It’s only a game: handball final creates a DE-CIX record of 57Gbps
DE-CIX has recorded the highest ever traffic on its Hamburg internet exchange, thanks to a sport played in only a handful of countries .
Live streaming of the last few matches in the men’s finals of the Handball World Cup created huge spikes in traffic through the Hamburg exchange, reaching a peak of more than 57Gbps on Saturday evening.
“DE-CIX Hamburg reached a new data traffic record,” a DE-CIX spokesman told Capacity today after the organisation had analysed the results. Further peaks occurred on Sunday afternoon when France beat Germany in the third-place final and then on Sunday evening when Denmark defeated Norway in the overall final.
Harald Summa, CEO of DE-CIX, said the team originally suspected a DDoS – distributed denial of service – attack. “But after investigations, we figured that the boost in local traffic was in direct connection with the final round of the Handball World Cup, which caused extremely high public interest.”
Thomas King, CTO of DE-CIX, said that traffic was very different from normal. “Generally, our traffic is characterized by wave movements and reflects the rhythm of internet use, starting at six in the morning and reaching its peak at around 9 pm. We can also register seasonal changes – in the summer users are online less than in the autumn and winter months.”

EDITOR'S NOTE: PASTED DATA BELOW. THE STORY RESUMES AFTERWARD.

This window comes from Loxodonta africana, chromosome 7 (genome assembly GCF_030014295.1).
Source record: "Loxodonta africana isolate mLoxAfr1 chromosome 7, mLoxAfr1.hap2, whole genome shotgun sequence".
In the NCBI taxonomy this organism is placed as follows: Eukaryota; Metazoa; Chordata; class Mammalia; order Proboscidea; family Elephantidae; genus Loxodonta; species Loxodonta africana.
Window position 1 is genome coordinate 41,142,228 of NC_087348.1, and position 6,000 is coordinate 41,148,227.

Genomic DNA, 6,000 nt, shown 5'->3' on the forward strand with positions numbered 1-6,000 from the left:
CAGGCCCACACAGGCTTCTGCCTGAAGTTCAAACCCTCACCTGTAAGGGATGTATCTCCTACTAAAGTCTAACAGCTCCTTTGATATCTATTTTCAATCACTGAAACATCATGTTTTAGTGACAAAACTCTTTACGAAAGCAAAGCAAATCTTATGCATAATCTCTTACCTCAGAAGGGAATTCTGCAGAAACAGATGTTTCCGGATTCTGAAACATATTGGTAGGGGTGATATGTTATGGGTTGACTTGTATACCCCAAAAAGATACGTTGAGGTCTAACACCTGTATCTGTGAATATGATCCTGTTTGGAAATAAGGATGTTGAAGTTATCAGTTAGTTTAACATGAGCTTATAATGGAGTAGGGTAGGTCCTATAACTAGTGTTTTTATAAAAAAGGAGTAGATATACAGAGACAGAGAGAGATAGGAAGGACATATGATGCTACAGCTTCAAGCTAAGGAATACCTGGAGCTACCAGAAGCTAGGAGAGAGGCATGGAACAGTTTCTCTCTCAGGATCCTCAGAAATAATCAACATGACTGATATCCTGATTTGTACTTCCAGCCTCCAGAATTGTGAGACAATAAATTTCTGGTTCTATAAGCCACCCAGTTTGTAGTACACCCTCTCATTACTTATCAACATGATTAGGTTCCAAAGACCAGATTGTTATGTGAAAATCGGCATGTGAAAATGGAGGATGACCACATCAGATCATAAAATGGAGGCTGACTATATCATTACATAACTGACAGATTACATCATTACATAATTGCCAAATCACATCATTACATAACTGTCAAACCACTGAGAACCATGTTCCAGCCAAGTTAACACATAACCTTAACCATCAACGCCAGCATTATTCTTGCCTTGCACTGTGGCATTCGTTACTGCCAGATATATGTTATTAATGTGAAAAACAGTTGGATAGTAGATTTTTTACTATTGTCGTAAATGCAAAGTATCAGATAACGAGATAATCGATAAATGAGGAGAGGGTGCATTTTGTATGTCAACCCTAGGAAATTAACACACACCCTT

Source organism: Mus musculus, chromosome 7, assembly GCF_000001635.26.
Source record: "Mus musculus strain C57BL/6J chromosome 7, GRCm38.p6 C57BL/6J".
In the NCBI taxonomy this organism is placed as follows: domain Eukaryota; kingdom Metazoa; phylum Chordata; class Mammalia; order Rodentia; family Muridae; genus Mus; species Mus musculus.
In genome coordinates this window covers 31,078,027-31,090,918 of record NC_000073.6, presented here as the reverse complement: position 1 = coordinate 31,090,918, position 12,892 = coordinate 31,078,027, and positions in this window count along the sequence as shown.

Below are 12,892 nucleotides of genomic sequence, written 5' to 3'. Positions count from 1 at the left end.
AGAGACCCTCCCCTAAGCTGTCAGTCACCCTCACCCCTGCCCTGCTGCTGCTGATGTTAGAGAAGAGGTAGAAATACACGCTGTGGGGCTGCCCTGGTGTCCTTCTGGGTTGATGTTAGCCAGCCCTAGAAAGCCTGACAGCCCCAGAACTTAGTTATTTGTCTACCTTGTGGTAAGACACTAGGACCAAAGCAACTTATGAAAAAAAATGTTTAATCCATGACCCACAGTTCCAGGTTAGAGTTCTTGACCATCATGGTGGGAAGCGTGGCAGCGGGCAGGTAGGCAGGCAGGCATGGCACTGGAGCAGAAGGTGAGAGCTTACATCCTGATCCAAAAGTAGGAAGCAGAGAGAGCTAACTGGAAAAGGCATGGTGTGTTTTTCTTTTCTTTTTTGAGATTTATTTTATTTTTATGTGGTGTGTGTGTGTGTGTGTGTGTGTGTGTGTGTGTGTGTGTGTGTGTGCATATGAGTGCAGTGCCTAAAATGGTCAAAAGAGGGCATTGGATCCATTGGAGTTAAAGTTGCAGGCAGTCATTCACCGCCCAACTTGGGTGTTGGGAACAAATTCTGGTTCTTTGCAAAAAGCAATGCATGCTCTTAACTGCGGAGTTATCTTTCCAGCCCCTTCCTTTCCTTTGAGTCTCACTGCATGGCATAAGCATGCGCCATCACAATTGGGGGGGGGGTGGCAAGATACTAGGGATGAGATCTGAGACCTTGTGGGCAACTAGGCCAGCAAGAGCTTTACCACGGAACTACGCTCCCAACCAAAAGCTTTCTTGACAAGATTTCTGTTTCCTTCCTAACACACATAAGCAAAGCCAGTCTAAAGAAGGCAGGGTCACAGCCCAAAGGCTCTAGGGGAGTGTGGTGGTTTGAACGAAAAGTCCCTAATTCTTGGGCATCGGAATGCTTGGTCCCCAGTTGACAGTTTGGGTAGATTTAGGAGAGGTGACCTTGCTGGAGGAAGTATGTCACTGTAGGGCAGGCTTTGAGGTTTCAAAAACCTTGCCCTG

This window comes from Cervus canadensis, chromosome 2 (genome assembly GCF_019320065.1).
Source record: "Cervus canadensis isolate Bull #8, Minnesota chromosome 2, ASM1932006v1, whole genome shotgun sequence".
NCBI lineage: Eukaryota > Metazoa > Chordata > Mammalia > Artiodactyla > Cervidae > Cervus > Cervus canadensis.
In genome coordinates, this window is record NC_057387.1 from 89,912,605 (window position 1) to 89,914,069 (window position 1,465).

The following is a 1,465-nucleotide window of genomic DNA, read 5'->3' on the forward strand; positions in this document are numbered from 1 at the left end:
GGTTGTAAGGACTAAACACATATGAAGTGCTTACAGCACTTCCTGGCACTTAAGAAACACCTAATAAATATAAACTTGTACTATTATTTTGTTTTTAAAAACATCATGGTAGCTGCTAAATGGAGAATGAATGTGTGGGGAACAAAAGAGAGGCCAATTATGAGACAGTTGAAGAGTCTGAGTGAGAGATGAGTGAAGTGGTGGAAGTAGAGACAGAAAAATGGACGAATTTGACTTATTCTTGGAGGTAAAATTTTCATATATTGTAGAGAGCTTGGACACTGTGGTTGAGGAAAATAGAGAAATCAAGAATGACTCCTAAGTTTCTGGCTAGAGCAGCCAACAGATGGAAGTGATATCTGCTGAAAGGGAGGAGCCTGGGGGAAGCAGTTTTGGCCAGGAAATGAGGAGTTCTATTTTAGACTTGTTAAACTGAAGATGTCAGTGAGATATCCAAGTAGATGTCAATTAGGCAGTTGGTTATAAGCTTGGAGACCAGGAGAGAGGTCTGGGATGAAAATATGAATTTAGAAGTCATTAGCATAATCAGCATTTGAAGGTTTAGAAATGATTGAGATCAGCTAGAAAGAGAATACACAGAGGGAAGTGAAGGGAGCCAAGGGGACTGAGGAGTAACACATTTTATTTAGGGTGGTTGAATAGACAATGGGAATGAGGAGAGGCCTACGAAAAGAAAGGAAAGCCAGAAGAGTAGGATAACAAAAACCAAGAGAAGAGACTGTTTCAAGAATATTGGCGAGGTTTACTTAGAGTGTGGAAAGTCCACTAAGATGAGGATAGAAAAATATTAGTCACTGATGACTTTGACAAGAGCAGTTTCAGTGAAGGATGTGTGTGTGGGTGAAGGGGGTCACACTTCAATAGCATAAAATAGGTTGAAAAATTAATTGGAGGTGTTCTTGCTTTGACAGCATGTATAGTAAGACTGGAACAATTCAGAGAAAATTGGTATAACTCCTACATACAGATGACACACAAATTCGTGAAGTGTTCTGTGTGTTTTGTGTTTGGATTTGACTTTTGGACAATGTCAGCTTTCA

It took King and his colleagues some time to work out what was going on. In the early hours of Monday morning he tweeted: “Woohuuu, a new traffic peak is reached at @decix Hamburg: 57.8Gbps! The traffic graph does not look like a typical IX traffic graph, however, traffic is traffic! Thank you very much customers!”
Internet consultant Rudolf van den Berg, from Stratix, asked on Twitter: “What the hell happened?” King replied: “I can just speculate about the reason: configuration changes, maintenance, or hardware/connection issues. Our side was rock-stable.”
Then someone remembered January 2017, when that year’s men’s Handball World Cup finals also created weekend peaks. King posted a link to a German traffic analysis from that weekend, showing an exactly similar pattern, caused by a YouTube live broadcast of the finals. With the mystery solved, Van den Berg tweeted “Awesome!!”
Summa said today: “Through these spikes, we see that traffic is moving away from more central exchanges, and getting closer to the edge.”
For the record, Denmark beat Norway for the championship 31-22. And, no, we don’t understand the sport either. But if you’re interested, the final is still available on YouTube via the Belarus handball federation.